Dennis Ross, a distinguished fellow at the Washington Institute, served in senior national security positions in the Reagan, George H.W. Bush, Clinton and Obama administrations.
I was not a fan of the Iran nuclear deal. While it imposed restrictions on Iran’s nuclear program, it also legitimized a large Iranian nuclear infrastructure by imposing no real limits on its size or character after 2030. Rather than ending Iran’s pursuit of nuclear weapons, it deferred it. True, the Iranians committed to not acquire or develop nuclear weapons, but they also claimed they had never attempted to do so — despite clear evidence to the contrary.
So the danger in 12 years when some of the deal’s provisions end is real, but that does not mean President Trump should walk away from the deal in May. If he withdraws, he withdraws alone. The Europeans will not join him, especially after having been willing to negotiate with the administration and accept a number of concessions: sanctions on Iran’s ballistic missile testing, a joint statement on limiting what Iran should be able to do after 2030 and a readiness to raise the costs to the Iranians of their destabilizing actions in the region. Even if the British, French and Germans are not prepared to go as far as the administration might like, they have acknowledged the Trump administration’s concerns about the deal and been willing to address them at least in part.
Walking away will end that. It will isolate the United States, not the Iranians. Pressure on the Iranians has always been most effective when the United States was joined by others. In fact, it was only when the European Union decided to impose a boycott on Iranian oil that Iran truly felt squeezed, beginning to negotiate after declaring it would never do so as long as it was under sanctions.
Unfortunately, the Europeans won’t simply stick with the deal; they will go to great lengths to keep the Iranians in — and the Iranians know how to play on European fears. Already Tehran is declaring that it could move swiftly to install new and far more effective centrifuges, and not limit their output. That will surely stoke European fears about an increasing risk of war and lead them to offer incentives to the Iranians to stay in the deal.
For those who say the administration can pressure Europe by threatening to impose sanctions on European companies that do business with the Iranians, don’t bet on it. The Europeans have always resisted such secondary sanctions, and given Trump’s unpopularity with European publics, few leaders there will want to appear to give in to American threats.
Of course, some European banks and companies will be chary of potential U.S. sanctions, with a chilling effect on their willingness to invest in Iran. But that fear exists even without our withdrawing from the agreement. Our sanctions on Iran for its support for terrorism and human rights violations remain — a reality that helps to explain why Iran continues to complain that it has not reaped the economic benefits it expected from the deal.
But my concerns about an American walkaway go deeper. It would create the illusion of toughness on Iran without the effect. The danger that Iran poses is its expansion in the region. It is using Shiite militia proxies to gain a stranglehold over governments. It is embedding itself militarily in Syria, even trying to change the demographic balance by importing Shiite militias (and Shiite civilians ) to populate Sunni areas — something designed to prevent refugees from returning to their homes but also something likely to ensure an ongoing insurgency in Syria. Worse, Iran seems increasingly less risk-averse in Syria. It acted out of character when it chose to challenge Israel directly, and not through one of its proxies, when it flew a drone into Israeli airspace.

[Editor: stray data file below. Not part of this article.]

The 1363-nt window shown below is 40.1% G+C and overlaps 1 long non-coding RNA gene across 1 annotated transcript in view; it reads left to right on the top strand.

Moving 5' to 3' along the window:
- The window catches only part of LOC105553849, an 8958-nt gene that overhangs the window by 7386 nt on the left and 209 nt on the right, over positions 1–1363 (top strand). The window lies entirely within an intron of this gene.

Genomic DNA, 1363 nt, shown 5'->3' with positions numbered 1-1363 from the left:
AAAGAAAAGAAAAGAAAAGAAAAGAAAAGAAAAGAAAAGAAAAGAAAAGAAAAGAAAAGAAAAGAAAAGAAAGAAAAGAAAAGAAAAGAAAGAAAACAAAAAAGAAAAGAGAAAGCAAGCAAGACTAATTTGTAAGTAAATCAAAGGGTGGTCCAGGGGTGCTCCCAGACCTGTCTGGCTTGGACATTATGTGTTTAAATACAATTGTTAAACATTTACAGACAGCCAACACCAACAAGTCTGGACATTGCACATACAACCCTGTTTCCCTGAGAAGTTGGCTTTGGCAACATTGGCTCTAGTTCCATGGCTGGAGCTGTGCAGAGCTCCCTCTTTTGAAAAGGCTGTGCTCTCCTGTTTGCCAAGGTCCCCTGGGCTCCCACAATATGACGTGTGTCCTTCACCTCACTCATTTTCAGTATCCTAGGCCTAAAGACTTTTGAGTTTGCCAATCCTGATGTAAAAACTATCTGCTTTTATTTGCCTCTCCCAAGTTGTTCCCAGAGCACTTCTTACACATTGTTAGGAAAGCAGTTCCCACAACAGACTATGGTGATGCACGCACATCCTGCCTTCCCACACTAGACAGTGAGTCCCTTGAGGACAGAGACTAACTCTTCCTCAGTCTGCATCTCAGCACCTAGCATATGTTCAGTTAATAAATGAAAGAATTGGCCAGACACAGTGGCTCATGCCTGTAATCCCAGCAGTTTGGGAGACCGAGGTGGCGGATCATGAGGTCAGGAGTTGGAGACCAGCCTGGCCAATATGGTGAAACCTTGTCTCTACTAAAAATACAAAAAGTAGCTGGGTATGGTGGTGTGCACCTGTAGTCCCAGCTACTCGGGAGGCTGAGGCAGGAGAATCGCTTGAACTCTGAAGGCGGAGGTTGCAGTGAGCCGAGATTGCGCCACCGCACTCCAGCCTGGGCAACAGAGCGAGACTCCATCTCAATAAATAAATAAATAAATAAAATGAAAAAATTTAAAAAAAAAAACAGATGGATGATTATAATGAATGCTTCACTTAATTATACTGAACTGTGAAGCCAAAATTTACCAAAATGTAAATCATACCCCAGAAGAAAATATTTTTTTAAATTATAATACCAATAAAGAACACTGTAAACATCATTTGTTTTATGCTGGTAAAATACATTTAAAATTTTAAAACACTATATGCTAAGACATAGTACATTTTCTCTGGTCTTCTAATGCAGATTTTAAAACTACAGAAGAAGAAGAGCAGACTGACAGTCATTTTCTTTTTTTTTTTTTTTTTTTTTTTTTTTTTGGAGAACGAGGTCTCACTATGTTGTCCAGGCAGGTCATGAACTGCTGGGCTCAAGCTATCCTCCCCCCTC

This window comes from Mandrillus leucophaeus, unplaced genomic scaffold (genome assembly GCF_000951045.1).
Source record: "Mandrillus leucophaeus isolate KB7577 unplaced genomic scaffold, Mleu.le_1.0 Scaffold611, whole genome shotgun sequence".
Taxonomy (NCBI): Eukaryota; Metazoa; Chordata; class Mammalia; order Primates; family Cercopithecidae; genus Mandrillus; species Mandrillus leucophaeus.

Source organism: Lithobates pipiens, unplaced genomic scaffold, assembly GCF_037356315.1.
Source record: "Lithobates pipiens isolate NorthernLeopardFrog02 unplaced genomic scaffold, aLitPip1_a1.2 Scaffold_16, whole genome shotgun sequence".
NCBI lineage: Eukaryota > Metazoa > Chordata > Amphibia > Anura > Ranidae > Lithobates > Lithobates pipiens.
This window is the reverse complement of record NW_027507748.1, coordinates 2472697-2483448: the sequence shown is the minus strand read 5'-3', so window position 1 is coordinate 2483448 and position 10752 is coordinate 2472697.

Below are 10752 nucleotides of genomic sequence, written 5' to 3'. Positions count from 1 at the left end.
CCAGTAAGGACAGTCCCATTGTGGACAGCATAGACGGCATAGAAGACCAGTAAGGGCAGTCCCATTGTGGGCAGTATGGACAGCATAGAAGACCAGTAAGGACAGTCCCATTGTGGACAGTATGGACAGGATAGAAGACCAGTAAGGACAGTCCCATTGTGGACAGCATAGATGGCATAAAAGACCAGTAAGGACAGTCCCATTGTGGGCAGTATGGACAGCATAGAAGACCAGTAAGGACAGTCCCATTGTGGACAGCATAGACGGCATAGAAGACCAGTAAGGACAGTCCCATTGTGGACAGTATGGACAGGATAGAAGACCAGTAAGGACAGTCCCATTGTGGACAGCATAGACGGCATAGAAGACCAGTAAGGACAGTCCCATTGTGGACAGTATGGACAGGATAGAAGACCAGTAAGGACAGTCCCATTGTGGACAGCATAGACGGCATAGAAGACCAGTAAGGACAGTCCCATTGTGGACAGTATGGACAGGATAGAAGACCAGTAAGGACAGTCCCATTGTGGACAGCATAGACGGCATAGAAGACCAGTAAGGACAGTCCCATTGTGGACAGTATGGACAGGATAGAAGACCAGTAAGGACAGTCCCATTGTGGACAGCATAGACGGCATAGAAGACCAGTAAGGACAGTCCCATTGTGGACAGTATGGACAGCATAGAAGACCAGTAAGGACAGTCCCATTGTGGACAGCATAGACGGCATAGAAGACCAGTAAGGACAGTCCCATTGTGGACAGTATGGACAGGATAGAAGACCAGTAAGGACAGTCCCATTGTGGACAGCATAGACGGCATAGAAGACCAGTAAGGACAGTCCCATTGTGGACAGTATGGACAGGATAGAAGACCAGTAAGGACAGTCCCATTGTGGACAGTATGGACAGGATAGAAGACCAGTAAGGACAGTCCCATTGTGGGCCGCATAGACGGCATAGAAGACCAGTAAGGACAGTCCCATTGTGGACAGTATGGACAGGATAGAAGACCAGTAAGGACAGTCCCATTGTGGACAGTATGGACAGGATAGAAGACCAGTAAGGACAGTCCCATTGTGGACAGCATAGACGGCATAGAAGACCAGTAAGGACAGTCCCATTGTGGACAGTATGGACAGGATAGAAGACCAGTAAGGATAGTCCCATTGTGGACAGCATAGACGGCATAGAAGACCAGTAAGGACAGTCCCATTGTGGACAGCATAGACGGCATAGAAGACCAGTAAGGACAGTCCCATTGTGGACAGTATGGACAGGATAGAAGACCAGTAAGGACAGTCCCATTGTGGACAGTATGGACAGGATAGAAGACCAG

Israel has made clear that it cannot live with an expanding Iranian military presence in Syria, which the Israelis believe includes plans to fabricate advanced guidance systems in Syria and Lebanon for the more than 120,000 rockets Hezbollah possesses. Israel’s size and relatively small number of critical military and civilian infrastructure targets mean that it does not have the luxury of waiting if Iran makes this move. It is easy to see how a war between the Israelis and Iran/Hezbollah starts but not how it ends.
Containing the spread of the Iranians, their proxies and the development of their military capability in Syria should be the Trump administration’s focal point. But it is not, with Trump making clear that he wants to “let the other people take care of it now.”
Our priority should be to blunt the real Iranian threat there, and that requires mobilizing support for that purpose, not saying it is up to others.
Trump may believe that walking away from the deal makes him look tough on Tehran. It doesn’t. It ignores the real threat and gives the Iranians a win. They will know we are alone and that there will be no meaningful pressure to stop what they are doing in the region. The great irony is that one way to deal with the vulnerabilities created by the agreement and bolster our deterrence is to demonstrate to the Iranians that we will react whenever their behaviors cross the line, starting in the region. The Iran deal bought time on the nuclear issue, and now is surely not the moment to throw it away.
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